Article Text

PDF
Familial Creutzfeldt–Jakob disease with E200K mutation presenting with neurosensorial hypoacusis
  1. R Reñé1,
  2. J Campdelacreu1,
  3. I Ferrer2,
  4. A Escrig3,
  5. M Povedano3,
  6. J Gascón-Bayarri3,
  7. E Moral3
  1. 1Unitat de Diagnòstic i Tractament de les Demències, Neurology Service, Hospital Universitari de Bellvitge, L’Hospitalet de Llobregat, Spain
  2. 2Institute of Neuropathology, Servei Anatomia Patològica, IDIBELL-Hospital Universitari de Bellvitge, L’Hospitalet de Llobregat, Spain
  3. 3Unitat de Diagnòstic i Tractament de les Demències, Neurology Service, Hospital Universitari de Bellvitge, L’Hospitalet de Llobregat, Spain
  1. Correspondence to:
 R Reñé
 Unitat de Diagnòstic i Tractament de les Demències, Neurology Service, Hospital Universitari de Bellvitge, Feixa Llarga s/n, 08907 L’Hospitalet de Llobregat, Spain;ramonrenye{at}hotmail.com

Statistics from Altmetric.com

Creutzfeldt–Jakob disease (CJD) is characterised by rapidly progressive dementia, myoclonus, ataxia, visual disturbances and motor dysfunction. Neuropathological examination shows diffuse spongiosis, neuronal loss, gliosis and a variable degree of amyloid plaque deposition composed of protease-resistant prionic protein (PrPRES) in several locations, including the brain stem. The most frequent clinical presentations are dementia, ataxia or visual symptoms. Most of the cases are sporadic. Only 10–15% are familial, and the most frequent point mutation is E200K. The course of disease, investigation results and neuropathology are similar to those of the sporadic form of CJD. The typical clinical presentation of E200K is a rapidly progressive dementia with myoclonus and pyramidal, cerebellar or extrapyramidal signs.1 We report a familial case with an unusual onset, with deafness and polyneuropathy.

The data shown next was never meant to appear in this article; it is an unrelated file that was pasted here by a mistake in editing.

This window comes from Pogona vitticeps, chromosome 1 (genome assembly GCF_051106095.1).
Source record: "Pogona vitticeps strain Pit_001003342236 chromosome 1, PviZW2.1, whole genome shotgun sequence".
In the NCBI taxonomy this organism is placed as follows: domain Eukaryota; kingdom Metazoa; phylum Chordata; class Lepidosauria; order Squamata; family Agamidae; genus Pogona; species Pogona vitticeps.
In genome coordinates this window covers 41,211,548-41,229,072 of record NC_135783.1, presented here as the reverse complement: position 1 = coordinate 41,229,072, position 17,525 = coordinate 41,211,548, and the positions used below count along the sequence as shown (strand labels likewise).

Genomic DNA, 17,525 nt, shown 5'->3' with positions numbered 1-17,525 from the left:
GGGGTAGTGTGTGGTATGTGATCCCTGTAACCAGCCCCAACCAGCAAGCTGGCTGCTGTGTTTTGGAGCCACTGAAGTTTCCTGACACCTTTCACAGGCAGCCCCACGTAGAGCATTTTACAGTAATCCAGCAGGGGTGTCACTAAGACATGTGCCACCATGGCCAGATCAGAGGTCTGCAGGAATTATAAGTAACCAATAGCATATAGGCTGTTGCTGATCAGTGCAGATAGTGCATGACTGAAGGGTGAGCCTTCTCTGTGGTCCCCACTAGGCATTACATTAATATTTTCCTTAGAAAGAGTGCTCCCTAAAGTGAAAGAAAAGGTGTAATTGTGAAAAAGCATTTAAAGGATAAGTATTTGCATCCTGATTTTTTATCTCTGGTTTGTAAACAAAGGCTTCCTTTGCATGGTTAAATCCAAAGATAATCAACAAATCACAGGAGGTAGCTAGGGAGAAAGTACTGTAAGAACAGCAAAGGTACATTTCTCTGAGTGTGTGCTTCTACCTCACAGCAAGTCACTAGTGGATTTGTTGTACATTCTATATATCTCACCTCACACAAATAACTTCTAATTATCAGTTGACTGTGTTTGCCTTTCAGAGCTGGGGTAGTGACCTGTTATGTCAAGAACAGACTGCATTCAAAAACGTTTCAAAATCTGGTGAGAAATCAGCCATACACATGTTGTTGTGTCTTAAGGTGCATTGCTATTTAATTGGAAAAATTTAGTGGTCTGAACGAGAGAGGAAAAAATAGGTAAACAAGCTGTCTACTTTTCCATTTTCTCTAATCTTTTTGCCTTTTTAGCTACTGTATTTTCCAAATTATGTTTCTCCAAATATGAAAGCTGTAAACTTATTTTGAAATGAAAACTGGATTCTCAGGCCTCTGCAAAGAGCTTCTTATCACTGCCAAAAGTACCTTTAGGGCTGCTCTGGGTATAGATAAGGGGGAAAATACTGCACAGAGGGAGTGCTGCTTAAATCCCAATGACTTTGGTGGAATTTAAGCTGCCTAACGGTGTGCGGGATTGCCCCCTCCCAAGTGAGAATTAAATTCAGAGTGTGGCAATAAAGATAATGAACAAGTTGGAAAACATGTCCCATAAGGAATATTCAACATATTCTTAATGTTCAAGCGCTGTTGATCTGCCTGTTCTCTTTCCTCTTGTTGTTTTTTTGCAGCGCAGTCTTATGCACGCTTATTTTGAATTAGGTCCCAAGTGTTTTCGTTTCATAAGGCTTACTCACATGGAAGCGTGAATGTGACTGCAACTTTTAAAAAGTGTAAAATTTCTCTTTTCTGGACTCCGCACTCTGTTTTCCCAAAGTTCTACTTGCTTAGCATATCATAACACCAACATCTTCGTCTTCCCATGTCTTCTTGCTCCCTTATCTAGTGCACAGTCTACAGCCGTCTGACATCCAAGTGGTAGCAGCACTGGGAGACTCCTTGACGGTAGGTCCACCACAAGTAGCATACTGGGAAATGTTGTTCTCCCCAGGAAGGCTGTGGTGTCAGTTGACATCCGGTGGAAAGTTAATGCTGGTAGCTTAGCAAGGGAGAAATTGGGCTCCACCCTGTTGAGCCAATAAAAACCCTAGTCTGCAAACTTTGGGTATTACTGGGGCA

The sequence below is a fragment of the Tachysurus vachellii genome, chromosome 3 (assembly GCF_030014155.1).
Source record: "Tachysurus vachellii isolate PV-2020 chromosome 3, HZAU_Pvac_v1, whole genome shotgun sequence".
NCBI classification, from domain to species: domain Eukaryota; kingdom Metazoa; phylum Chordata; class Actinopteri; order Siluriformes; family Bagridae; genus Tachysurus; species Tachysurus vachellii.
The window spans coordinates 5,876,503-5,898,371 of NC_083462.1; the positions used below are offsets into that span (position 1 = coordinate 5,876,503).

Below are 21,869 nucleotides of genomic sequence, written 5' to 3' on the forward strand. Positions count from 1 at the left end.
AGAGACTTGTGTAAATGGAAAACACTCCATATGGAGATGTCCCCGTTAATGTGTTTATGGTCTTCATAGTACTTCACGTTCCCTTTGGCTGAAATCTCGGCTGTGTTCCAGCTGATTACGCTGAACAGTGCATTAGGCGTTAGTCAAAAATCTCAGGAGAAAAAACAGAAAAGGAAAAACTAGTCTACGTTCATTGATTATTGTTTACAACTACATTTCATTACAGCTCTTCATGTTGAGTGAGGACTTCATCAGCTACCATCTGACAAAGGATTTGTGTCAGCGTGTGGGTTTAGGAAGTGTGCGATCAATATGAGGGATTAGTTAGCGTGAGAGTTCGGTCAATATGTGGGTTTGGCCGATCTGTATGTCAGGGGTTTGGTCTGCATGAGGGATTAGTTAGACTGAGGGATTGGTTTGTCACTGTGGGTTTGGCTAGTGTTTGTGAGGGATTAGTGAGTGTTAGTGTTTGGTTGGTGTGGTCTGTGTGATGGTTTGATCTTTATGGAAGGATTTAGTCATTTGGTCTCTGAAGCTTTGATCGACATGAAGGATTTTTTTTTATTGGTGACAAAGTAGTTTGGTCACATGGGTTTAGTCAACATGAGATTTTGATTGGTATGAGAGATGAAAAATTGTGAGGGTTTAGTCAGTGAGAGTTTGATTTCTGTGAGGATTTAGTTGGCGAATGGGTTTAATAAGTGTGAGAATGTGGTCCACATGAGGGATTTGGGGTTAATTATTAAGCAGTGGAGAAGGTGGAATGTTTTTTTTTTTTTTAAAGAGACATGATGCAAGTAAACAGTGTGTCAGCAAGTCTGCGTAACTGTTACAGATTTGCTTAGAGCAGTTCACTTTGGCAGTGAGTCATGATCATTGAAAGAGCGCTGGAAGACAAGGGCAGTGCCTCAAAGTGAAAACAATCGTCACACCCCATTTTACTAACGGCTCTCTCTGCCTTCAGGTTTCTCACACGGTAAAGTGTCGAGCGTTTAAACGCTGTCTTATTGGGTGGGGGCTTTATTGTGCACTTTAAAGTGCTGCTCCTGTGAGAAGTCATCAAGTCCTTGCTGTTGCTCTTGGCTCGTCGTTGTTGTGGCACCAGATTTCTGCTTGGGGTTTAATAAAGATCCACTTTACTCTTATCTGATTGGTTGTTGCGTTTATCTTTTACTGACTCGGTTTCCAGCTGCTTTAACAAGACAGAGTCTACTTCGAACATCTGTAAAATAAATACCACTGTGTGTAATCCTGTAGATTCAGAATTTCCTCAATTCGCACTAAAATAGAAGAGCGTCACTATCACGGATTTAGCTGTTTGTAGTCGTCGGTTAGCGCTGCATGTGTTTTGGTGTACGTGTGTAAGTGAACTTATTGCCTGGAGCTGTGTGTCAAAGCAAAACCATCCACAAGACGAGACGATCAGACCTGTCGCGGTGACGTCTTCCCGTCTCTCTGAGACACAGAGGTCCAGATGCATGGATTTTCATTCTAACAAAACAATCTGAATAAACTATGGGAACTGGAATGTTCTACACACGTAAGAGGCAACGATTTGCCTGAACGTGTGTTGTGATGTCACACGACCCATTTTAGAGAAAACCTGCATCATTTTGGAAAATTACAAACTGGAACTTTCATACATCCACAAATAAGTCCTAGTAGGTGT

A 53-year-old man presented with subacute progressive bilateral hypoacusis, with tinnitus in the left ear. He was a frequent diver and the symptoms were attributed to barotrauma. During the following months, his hypoacusis worsened and he progressively developed bilateral stocking-type paresthaesia and gait instability. On examination, he was alert and cooperative, although communication was mildly affected because of the hypoacusis. He showed emotional lability; his speech was slow but fluent, and he was partially disoriented in time. Extrinsic ocular motility, cranial nerves and muscular strength were normal. Lower …

View Full Text

Request permissions

If you wish to reuse any or all of this article please use the link below which will take you to the Copyright Clearance Center’s RightsLink service. You will be able to get a quick price and instant permission to reuse the content in many different ways.